In addition to the aforementioned communications, several other documents manifested PACCAR's understanding that Peterbilt of Rhode Island-not Peterbilt of Connecticut-was the Rotator Truck's acting dealer. PACCAR issued a certificate of origin for the Rotator Truck identifying as the transferee Peterbilt of Rhode Island, with its Rhode Island address. Pl.'s Exs. 7, 8. PACCAR issued an invoice to Peterbilt of Rhode Island directed to its Rhode Island address requesting payment for the Rotator Truck. Pl.'s Ex. 15; Tr. at 94-96. Finally, PACCAR entered into a warranty agreement relating to the Rotator Truck that lists Peterbilt of Rhode Island as the "Selling Dealer." Pl.'s Ex. 9.[6]

         In May of 2017, the Plaintiff filed her original complaint alleging counts for negligence, strict liability, breach of warranties, and punitive damages. The Plaintiff filed a second amended complaint on August 28, 2017, which names several corporate defendants connected with the Rotator Truck's manufacture and sale. Various defendants, including the Bridgestone Entities[7]and PACCAR, moved to dismiss for lack of personal jurisdiction. On March 8, 2018, this Court granted the Bridgestone Entities' motion and reserved judgment with respect to PACCAR'S motion pending jurisdictional discovery. Having completed jurisdictional discovery, the parties submitted supplemental briefing to this Court concerning PACCAR connections with Rhode Island. For the following reasons, this Court determines PACCAR is subject to jurisdiction in Rhode Island and therefore, denies PACCAR's motion to dismiss.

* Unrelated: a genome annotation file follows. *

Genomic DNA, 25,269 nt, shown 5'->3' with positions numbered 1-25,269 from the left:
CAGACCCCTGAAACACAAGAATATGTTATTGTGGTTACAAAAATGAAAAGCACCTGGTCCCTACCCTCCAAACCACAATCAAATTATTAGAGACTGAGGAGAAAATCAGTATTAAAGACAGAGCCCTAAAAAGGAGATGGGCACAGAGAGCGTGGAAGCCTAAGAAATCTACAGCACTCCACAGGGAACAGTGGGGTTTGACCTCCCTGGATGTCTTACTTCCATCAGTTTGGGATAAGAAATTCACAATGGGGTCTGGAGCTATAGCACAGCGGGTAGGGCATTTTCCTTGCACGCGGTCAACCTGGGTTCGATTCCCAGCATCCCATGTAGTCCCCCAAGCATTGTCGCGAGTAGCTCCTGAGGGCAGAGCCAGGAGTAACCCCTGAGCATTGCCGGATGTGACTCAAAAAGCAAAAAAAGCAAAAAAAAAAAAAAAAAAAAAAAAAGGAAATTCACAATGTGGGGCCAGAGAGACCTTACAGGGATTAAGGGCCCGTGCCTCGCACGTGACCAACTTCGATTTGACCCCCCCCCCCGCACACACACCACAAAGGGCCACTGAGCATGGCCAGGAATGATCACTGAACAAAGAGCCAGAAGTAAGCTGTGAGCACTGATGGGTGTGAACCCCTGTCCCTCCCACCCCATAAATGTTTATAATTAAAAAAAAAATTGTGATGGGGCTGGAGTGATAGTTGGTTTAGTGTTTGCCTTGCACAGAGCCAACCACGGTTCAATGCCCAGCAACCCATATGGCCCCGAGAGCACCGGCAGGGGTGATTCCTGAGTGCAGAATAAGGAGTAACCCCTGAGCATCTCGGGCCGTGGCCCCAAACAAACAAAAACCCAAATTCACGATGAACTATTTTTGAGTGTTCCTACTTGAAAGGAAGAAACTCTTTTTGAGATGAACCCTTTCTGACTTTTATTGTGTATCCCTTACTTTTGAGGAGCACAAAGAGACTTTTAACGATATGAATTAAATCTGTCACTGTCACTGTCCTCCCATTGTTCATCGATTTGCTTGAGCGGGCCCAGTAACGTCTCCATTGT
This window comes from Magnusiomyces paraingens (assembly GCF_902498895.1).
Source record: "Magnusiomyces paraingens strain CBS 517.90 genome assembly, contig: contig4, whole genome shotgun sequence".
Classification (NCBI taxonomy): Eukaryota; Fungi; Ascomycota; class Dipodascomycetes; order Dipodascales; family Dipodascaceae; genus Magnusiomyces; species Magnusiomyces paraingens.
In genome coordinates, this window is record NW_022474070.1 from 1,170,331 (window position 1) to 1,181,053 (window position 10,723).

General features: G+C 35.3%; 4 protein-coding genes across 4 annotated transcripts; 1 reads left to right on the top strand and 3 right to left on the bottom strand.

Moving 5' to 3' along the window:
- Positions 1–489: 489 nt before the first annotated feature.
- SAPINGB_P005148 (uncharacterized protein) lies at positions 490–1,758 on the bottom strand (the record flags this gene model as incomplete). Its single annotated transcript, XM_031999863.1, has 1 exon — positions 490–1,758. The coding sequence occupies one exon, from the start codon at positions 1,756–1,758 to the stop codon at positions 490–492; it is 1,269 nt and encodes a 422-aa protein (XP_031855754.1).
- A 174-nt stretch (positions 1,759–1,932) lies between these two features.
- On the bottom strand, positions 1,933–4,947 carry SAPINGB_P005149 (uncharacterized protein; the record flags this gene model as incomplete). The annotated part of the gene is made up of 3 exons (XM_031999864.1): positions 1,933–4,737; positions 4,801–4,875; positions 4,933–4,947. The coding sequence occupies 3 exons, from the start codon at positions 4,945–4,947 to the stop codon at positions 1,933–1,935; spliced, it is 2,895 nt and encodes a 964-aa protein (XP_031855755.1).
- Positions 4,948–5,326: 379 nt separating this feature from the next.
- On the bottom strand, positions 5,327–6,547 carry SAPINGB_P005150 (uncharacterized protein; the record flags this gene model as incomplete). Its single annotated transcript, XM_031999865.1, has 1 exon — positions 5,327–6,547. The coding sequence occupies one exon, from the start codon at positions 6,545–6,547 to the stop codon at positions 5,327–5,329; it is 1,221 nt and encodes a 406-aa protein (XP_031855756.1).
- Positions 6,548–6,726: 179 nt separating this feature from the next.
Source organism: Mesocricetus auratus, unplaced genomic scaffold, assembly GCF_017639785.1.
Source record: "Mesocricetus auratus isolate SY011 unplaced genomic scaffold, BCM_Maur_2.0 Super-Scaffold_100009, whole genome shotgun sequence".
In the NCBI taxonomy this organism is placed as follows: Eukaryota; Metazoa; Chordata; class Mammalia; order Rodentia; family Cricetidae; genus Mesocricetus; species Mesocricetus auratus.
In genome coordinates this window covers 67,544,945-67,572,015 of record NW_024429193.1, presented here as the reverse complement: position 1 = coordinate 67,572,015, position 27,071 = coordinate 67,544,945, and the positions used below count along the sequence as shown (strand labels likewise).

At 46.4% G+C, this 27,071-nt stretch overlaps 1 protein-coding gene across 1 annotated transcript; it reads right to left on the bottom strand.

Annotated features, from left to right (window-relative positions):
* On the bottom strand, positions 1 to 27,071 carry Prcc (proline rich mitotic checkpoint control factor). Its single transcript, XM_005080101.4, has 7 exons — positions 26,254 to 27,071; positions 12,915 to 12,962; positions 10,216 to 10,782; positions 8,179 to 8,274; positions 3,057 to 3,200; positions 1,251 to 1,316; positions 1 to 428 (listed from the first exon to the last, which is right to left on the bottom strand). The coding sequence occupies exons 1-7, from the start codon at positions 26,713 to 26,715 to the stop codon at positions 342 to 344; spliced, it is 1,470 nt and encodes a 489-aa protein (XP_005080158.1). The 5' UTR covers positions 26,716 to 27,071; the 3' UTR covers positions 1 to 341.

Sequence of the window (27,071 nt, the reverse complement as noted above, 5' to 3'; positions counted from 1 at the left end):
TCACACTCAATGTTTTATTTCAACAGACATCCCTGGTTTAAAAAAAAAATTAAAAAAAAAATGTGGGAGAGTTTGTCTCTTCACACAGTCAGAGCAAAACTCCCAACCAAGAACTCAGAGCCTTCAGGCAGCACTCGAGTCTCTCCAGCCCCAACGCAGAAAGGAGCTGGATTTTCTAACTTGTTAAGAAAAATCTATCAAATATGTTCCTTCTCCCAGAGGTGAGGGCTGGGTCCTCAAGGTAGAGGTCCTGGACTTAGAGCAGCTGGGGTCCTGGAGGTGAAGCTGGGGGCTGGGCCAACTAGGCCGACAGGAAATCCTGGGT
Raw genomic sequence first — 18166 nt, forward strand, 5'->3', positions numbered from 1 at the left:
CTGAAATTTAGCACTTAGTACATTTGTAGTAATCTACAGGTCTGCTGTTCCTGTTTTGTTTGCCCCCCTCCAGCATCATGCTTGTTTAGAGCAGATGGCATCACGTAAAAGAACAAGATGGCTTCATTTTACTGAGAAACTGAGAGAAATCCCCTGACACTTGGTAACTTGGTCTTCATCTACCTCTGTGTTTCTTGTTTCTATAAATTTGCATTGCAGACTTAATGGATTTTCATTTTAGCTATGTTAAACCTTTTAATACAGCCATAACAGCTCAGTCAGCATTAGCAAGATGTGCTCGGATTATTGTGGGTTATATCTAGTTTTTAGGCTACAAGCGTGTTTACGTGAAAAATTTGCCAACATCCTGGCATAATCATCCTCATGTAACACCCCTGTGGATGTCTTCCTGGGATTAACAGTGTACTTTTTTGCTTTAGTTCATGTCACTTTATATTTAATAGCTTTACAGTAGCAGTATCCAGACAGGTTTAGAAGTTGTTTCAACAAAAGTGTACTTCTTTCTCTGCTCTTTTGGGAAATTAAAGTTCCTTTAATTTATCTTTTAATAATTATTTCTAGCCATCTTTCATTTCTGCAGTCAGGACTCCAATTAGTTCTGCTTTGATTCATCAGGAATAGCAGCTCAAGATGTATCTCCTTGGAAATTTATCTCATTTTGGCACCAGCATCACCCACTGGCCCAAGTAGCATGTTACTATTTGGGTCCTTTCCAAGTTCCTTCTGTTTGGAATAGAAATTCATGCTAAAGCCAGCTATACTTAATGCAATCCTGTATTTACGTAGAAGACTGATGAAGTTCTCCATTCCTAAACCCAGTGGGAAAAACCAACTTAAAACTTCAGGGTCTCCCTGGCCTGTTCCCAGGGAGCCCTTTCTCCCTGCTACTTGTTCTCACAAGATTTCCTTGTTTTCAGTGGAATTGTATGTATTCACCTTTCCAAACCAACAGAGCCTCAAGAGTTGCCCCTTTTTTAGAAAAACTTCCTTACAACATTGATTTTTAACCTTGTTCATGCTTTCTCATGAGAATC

II Standard of Review

         A Personal Jurisdiction in Rhode Island